The Palladian style of the bridge is obviously influenced by some of the great Renaissance bridges of Italy, including the Ponte Vecchio in Florence and the Rialto in Venice, places Adam would no doubt have admired on his Grand Tour.

The bridge is in use for buses, cyclists, pedestrians and taxis, though there are plans afoot in Bath City Council to limit all vehicular traffic over the historic bridge.

Google map of Pulteney Bridge

Pulteney Bridge Bath, England

Pulteney Bridge Bath, UK

© Britain-Visitor.com

Wednesday, July 7, 2010

The Circus Bath

The Circus in Bath is another superb example of the UNESCO World Heritage listed city's Georgian architecture.

Designed by John Wood the Elder, the three blocks of town houses arranged around a central green space, were originally known as King's Circus. The buildings were completed by his son John Wood the Younger in the mid-18th century.

Seen from the air, The Circus and adjoining Gay Street, where the Jane Austen Centre is located at No. 40 form the masonic symbol of a key.

One of the obvious influences on the Palladian architecture of The Circus is the Colosseum in Rome. Wood copied the Doric, Ionic and Corinthian columns seen on the facades of the buildings.

Famous residents included the politician William Pitt, the artist Thomas Gainsborough and his sister Mary Gibbon.

The success of The Circus saw its design later copied in such famous public spaces as Piccadilly Circus and Oxford Circus in London.

© Britain-Visitor.com

Tuesday, July 6, 2010


The Gothic Revival mansion at Tyntesfield was built by the guano magnate William Gibbs starting in 1863. Gibbs was one of the richest men in England at the time.

William's grandson George was later named Baron Wraxall in 1928. What was known as Tyntesfield Estate has been greatly reduced in size and is now owned by the National Trust.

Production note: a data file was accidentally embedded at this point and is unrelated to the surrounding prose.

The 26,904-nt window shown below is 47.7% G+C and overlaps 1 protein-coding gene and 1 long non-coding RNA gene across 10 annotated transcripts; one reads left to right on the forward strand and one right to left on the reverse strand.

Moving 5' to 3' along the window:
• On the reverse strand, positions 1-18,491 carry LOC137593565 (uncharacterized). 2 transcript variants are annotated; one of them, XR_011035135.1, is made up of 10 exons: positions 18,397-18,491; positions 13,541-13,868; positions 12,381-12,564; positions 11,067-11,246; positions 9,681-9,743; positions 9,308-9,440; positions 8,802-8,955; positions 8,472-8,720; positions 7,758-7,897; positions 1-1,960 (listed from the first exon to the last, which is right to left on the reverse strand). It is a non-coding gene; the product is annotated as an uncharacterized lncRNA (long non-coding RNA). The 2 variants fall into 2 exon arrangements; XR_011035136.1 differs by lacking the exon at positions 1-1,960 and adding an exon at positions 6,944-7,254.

Tyntesfield is now being restored and the restoration work can be viewed by visitors. The fact that Tyntesfield is open during the restoration is unusual.


Tyntesfield is only 7 miles southwest of Bristol on the B3128.

Tel: 01275 461900

© Britain-Visitor.com

Prior Park Landscape Garden

Prior Park Landscape Garden is a remarkable example of the English Landscape Movement. Prior Park was created by the post office mogul Ralph Allen between 1734 and 1764 as a site for all of Bath to see. The Palladian bridge pictured below is one of only three in the world.

Prior Park Landscape Garden
Ralph Allen combined with the architect John Wood to create a mansion at Prior Park. The two men built the mansion in order to promote the use of Bath Stone for building because Allen owned the quarries which are the source of the stone.

Prior Park Landscape Garden

Prior Park is managed by the National Trust as is nearby Lacock Abbey. Prior Park is located just off Ralph Allen Drive in the city of Bath.
Tel: 01225 833977

© Britain-Visitor.com

Monday, July 5, 2010

Sunday, July 4, 2010

Gravel Walk Bath

A short stroll from the Jane Austen Centre on Gay Street is Gravel Walk, just off Queen's Parade Place in Bath.

Known as something of a Lover's Lane in Jane Austen's day, the path was a route for sedan chairs heading to and from the town centre and following the path will take you almost into Victoria Park behind The Circus and The Royal Crescent, with fine views of the backs of houses and their gardens on Gay Street.

Gravel Walk is the setting for a love scene between Anne Elliot and Captain Wentworth in Austen's novel Persuasion.

© Britain-Visitor.com